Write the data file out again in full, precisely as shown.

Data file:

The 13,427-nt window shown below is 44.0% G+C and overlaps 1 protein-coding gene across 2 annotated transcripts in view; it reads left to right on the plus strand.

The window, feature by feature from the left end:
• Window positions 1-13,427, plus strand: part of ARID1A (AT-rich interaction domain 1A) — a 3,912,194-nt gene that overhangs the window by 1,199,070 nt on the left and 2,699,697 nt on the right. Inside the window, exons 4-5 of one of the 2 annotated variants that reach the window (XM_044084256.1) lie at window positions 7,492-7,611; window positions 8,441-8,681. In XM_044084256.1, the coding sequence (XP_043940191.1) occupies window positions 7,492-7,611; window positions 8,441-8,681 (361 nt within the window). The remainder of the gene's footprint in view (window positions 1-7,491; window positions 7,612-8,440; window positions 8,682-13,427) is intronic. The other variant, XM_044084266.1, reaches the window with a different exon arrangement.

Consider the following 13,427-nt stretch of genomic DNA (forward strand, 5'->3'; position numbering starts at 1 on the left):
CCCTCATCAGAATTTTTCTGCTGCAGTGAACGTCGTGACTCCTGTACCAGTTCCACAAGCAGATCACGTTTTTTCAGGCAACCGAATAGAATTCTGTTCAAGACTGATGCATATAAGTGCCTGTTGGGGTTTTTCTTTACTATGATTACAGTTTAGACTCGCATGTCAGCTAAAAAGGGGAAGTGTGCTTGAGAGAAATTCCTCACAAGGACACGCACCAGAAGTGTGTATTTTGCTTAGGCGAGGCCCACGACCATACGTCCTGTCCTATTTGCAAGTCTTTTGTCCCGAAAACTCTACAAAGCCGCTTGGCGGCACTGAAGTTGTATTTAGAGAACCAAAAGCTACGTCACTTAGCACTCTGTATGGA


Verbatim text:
The 13,427-nt window shown below is 44.0% G+C and overlaps 1 protein-coding gene across 2 annotated transcripts in view; it reads left to right on the plus strand.

The window, feature by feature from the left end:
• Window positions 1-13,427, plus strand: part of ARID1A (AT-rich interaction domain 1A) — a 3,912,194-nt gene that overhangs the window by 1,199,070 nt on the left and 2,699,697 nt on the right. Inside the window, exons 4-5 of one of the 2 annotated variants that reach the window (XM_044084256.1) lie at window positions 7,492-7,611; window positions 8,441-8,681. In XM_044084256.1, the coding sequence (XP_043940191.1) occupies window positions 7,492-7,611; window positions 8,441-8,681 (361 nt within the window). The remainder of the gene's footprint in view (window positions 1-7,491; window positions 7,612-8,440; window positions 8,682-13,427) is intronic. The other variant, XM_044084266.1, reaches the window with a different exon arrangement.

Consider the following 13,427-nt stretch of genomic DNA (forward strand, 5'->3'; position numbering starts at 1 on the left):
CCCTCATCAGAATTTTTCTGCTGCAGTGAACGTCGTGACTCCTGTACCAGTTCCACAAGCAGATCACGTTTTTTCAGGCAACCGAATAGAATTCTGTTCAAGACTGATGCATATAAGTGCCTGTTGGGGTTTTTCTTTACTATGATTACAGTTTAGACTCGCATGTCAGCTAAAAAGGGGAAGTGTGCTTGAGAGAAATTCCTCACAAGGACACGCACCAGAAGTGTGTATTTTGCTTAGGCGAGGCCCACGACCATACGTCCTGTCCTATTTGCAAGTCTTTTGTCCCGAAAACTCTACAAAGCCGCTTGGCGGCACTGAAGTTGTATTTAGAGAACCAAAAGCTACGTCACTTAGCACTCTGTATGGA